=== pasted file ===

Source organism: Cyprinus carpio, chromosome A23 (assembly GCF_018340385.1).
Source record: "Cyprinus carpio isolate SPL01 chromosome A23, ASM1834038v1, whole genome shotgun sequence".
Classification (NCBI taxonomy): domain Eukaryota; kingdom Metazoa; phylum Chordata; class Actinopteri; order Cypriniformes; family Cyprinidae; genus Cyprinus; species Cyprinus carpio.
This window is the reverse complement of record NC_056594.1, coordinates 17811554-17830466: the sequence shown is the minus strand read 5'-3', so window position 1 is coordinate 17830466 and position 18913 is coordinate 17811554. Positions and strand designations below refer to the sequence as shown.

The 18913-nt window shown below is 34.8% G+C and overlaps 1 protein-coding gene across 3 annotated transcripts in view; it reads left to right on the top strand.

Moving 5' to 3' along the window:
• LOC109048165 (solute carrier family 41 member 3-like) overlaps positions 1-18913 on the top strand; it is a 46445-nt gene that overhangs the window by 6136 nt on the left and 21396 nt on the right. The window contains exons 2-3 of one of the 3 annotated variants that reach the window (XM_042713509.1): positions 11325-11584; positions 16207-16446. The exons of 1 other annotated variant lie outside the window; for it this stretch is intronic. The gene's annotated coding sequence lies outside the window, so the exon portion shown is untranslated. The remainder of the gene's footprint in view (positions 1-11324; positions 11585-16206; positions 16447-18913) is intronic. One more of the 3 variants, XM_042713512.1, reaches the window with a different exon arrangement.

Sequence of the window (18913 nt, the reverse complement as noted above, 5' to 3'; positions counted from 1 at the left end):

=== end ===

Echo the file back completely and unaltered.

Source organism: Cyprinus carpio, chromosome A23 (assembly GCF_018340385.1).
Source record: "Cyprinus carpio isolate SPL01 chromosome A23, ASM1834038v1, whole genome shotgun sequence".
Classification (NCBI taxonomy): domain Eukaryota; kingdom Metazoa; phylum Chordata; class Actinopteri; order Cypriniformes; family Cyprinidae; genus Cyprinus; species Cyprinus carpio.
This window is the reverse complement of record NC_056594.1, coordinates 17811554-17830466: the sequence shown is the minus strand read 5'-3', so window position 1 is coordinate 17830466 and position 18913 is coordinate 17811554. Positions and strand designations below refer to the sequence as shown.

The 18913-nt window shown below is 34.8% G+C and overlaps 1 protein-coding gene across 3 annotated transcripts in view; it reads left to right on the top strand.

Moving 5' to 3' along the window:
• LOC109048165 (solute carrier family 41 member 3-like) overlaps positions 1-18913 on the top strand; it is a 46445-nt gene that overhangs the window by 6136 nt on the left and 21396 nt on the right. The window contains exons 2-3 of one of the 3 annotated variants that reach the window (XM_042713509.1): positions 11325-11584; positions 16207-16446. The exons of 1 other annotated variant lie outside the window; for it this stretch is intronic. The gene's annotated coding sequence lies outside the window, so the exon portion shown is untranslated. The remainder of the gene's footprint in view (positions 1-11324; positions 11585-16206; positions 16447-18913) is intronic. One more of the 3 variants, XM_042713512.1, reaches the window with a different exon arrangement.

Sequence of the window (18913 nt, the reverse complement as noted above, 5' to 3'; positions counted from 1 at the left end):